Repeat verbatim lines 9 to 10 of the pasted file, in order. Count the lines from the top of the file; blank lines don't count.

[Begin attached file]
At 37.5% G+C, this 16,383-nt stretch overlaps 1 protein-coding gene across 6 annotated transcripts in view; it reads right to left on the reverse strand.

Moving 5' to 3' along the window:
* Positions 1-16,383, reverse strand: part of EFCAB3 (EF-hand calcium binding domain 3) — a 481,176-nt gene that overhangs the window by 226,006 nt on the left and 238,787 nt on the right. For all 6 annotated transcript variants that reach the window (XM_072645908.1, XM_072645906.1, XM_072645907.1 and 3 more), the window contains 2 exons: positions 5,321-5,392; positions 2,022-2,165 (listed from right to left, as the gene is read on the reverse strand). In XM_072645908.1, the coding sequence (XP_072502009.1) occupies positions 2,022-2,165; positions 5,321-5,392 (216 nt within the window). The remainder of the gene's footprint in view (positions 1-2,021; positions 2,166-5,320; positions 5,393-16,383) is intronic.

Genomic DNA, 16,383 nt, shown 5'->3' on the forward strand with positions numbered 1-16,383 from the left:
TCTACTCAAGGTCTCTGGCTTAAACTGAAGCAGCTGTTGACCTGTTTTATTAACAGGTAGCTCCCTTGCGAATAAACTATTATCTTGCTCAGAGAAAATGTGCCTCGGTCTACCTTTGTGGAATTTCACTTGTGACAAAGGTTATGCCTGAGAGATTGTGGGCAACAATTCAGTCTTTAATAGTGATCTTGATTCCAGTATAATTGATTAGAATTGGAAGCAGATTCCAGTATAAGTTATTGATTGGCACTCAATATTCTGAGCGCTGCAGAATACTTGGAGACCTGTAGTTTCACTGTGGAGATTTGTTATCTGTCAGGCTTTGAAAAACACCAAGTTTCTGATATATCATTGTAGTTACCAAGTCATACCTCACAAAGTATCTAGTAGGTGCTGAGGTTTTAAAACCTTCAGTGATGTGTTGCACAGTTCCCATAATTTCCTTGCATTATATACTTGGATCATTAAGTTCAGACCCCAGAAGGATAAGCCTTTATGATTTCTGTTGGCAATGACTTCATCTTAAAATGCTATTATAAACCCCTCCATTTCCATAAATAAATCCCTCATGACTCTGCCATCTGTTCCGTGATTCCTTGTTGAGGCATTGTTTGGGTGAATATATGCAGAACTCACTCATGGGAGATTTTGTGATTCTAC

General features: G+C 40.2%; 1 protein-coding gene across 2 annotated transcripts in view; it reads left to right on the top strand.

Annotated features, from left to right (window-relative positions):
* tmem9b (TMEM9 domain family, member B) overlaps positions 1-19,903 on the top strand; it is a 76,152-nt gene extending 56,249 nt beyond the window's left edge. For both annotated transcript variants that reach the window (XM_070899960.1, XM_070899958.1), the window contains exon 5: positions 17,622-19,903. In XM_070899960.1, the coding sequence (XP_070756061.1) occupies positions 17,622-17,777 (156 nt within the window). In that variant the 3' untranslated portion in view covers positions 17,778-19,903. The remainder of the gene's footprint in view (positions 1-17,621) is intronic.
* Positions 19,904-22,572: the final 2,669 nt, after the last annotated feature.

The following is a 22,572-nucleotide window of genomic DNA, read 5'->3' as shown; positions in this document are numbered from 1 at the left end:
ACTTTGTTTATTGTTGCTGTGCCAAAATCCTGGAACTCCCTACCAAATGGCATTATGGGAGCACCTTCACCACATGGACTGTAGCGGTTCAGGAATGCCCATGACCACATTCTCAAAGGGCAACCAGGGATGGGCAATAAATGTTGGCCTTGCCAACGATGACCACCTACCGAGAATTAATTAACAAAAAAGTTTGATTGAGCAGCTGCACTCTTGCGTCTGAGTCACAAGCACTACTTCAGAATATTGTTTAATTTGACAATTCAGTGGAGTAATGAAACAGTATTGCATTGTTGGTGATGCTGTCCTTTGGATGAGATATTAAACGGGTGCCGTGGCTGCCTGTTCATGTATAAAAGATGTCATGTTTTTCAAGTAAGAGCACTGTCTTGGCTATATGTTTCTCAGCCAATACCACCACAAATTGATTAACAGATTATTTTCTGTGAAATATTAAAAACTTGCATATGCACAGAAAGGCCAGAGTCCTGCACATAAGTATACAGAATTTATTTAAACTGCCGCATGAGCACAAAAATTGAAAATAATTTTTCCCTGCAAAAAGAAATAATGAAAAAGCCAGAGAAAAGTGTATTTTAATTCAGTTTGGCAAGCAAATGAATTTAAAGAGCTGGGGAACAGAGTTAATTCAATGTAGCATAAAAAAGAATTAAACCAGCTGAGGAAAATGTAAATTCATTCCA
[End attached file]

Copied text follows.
* Positions 19,904-22,572: the final 2,669 nt, after the last annotated feature.

The following is a 22,572-nucleotide window of genomic DNA, read 5'->3' as shown; positions in this document are numbered from 1 at the left end: